The Guernsey Literary and Potato Peel Pie Society Book Review

“Perhaps there is some sort of homing instinct in books that brings them to their perfect readers.” — The Guernsey Literary and Potato Peel Society p. 10

If a book could be my soulmate, I’m pretty sure this would be THE ONE. (Although I’m afraid I’d be a very unfaithful mate to books… there are just TOO many to love.) The point is I am completely enamored, head-over-heels about this book. I’ve read it several times and still laugh and cry every single time.

I remember the first time I read The Guernsey Literary and Potato Peel Society (I mean, with a name like that, how could you not pick it up?), I thought the format of using letters as the “dialogue” was a bit strange, but once I became familiar with the characters and style, I was hooked. I could not put it down. When I was finished with the story, very sadly finished as I never wanted it to end, I thought for sure the stories and characters were real. I was certain that this was a true story, but when I quickly looked and realized it wasn’t, I was in shock. The people on the island of Guernsey had become so real and alive to me, I couldn’t fathom that they hadn’t really existed at some point in time. It was kind of a devastating discovery, but it didn’t deter me from returning to the book again and again.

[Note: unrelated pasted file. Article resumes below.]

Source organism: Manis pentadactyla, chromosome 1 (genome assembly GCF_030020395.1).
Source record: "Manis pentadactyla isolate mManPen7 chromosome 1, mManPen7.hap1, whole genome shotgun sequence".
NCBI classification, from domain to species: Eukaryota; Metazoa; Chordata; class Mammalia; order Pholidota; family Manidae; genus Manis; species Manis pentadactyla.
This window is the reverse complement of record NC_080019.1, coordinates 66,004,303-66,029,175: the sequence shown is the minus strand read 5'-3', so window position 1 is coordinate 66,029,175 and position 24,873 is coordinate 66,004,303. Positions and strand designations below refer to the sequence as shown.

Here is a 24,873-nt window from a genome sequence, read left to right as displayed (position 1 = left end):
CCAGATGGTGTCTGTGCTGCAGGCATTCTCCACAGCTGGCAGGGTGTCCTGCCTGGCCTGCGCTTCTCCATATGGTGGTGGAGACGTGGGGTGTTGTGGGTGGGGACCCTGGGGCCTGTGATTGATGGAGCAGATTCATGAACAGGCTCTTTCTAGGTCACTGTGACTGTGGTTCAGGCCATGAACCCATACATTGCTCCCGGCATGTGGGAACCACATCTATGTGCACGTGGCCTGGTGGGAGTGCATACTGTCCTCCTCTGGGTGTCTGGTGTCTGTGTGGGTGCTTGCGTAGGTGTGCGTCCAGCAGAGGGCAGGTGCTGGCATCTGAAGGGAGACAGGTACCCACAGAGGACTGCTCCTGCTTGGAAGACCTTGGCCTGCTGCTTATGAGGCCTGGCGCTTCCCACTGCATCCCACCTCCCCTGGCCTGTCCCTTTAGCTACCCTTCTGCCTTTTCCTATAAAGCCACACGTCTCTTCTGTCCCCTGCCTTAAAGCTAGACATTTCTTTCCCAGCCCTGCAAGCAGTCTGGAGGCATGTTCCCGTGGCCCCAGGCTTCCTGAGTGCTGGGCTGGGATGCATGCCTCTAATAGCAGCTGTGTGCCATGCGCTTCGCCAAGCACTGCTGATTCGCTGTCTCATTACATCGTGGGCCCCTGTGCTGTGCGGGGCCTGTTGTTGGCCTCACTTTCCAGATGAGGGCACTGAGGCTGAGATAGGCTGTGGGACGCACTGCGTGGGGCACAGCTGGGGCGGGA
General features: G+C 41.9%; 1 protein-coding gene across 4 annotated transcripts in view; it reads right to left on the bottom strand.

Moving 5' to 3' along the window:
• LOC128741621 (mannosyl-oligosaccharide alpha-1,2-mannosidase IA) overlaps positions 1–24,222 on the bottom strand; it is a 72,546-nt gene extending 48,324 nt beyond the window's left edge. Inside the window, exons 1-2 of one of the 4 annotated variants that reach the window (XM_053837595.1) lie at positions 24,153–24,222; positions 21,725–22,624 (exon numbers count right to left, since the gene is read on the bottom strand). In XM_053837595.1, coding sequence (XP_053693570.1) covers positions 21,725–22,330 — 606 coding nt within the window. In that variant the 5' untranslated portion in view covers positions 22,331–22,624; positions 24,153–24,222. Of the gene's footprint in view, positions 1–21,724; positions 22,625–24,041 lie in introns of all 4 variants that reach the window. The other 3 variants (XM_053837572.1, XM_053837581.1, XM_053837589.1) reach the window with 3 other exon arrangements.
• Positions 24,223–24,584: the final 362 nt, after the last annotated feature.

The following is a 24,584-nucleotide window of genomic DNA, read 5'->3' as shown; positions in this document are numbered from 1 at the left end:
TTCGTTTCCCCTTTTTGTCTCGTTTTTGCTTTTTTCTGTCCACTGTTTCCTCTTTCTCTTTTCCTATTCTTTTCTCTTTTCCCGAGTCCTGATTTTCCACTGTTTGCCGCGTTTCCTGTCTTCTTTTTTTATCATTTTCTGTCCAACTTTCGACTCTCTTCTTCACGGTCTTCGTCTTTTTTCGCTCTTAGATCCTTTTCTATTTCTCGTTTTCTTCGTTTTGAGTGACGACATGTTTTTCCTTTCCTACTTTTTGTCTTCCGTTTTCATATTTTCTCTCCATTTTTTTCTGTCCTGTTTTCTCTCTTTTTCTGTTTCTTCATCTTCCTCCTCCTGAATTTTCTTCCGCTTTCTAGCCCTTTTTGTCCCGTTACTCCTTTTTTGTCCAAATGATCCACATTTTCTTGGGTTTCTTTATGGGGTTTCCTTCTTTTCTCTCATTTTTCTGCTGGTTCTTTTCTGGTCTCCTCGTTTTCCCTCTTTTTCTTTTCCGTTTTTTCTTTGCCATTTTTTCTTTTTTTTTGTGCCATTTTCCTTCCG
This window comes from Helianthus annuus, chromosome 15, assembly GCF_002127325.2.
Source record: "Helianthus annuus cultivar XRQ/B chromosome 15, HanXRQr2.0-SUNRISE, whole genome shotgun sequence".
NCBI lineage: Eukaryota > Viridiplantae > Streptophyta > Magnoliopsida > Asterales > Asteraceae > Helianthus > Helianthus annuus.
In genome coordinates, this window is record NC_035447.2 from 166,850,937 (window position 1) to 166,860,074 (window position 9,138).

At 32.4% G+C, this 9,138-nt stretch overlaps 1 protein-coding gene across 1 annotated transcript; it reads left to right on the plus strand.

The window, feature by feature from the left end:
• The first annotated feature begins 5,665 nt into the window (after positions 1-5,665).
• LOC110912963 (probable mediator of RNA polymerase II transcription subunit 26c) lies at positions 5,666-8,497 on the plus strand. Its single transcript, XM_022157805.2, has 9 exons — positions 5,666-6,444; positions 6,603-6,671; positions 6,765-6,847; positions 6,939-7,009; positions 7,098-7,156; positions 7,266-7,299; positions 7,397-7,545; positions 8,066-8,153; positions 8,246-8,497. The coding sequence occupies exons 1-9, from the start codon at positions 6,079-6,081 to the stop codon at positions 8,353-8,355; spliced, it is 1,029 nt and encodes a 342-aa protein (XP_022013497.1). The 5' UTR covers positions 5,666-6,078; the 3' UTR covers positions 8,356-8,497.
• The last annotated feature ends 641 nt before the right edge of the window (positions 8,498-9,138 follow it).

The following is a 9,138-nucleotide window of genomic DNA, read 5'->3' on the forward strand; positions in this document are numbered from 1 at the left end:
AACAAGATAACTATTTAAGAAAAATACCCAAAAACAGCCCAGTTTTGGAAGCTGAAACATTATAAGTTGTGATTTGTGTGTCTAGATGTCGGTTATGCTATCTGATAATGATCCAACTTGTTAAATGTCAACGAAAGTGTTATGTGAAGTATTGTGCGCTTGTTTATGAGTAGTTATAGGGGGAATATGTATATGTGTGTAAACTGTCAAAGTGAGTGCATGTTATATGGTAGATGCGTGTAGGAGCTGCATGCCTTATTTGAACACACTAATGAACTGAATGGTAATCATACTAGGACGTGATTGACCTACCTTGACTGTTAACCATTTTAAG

Now that I’ve read it several times, I realize the characters are definitely “characters”, each with their own very specific quirks and personalities. They aren’t quite as complex as “real” people, and I can sort of see the “stock” character format behind each one. But that doesn’t make me love them or want to know them any less because they’re such wonderful, funny, endearing characters. I have a serious crush on Juliet and want to be her best friend. When she breaks up with her fiancé because he had moved her books to the basement and replaced them with his trophies??? I could feel her outrage because I was right there with her! The nerve!

The story takes place just after WWII and covers some of what happened on the island of Guernsey during the war. Oddly, I always forget about that part of the story until I’m reading it again. Perhaps it’s because I love the other parts of the story so much and don’t want to think about the horrors of that time, but I’m so glad they’re there.

I’d be interested to know how the rate of tourism on Guernsey increased after this book came out. I definitely have it on my bucket list to make a pilgrimage to Guernsey before I die. I even looked at houses for sale on the island once… that’s how much I love this book!

So… if you haven’t read this book yet, or even in a while, I’m pretty sure you know what I think about that! And you might as well just go ahead and buy it… she’s a keeper!

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